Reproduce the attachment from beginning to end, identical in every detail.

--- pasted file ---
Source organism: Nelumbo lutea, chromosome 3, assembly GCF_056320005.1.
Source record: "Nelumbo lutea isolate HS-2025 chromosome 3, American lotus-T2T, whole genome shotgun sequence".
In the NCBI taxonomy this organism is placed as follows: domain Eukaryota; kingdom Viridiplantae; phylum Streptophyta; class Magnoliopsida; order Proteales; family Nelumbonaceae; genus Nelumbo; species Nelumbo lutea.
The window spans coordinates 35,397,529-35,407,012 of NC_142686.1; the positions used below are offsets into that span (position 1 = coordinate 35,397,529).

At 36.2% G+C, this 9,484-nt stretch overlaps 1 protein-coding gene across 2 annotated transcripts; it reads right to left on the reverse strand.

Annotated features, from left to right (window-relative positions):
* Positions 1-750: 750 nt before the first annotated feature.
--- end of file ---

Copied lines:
Source organism: Nelumbo lutea, chromosome 3, assembly GCF_056320005.1.
Source record: "Nelumbo lutea isolate HS-2025 chromosome 3, American lotus-T2T, whole genome shotgun sequence".
In the NCBI taxonomy this organism is placed as follows: domain Eukaryota; kingdom Viridiplantae; phylum Streptophyta; class Magnoliopsida; order Proteales; family Nelumbonaceae; genus Nelumbo; species Nelumbo lutea.
The window spans coordinates 35,397,529-35,407,012 of NC_142686.1; the positions used below are offsets into that span (position 1 = coordinate 35,397,529).

At 36.2% G+C, this 9,484-nt stretch overlaps 1 protein-coding gene across 2 annotated transcripts; it reads right to left on the reverse strand.

Annotated features, from left to right (window-relative positions):
* Positions 1-750: 750 nt before the first annotated feature.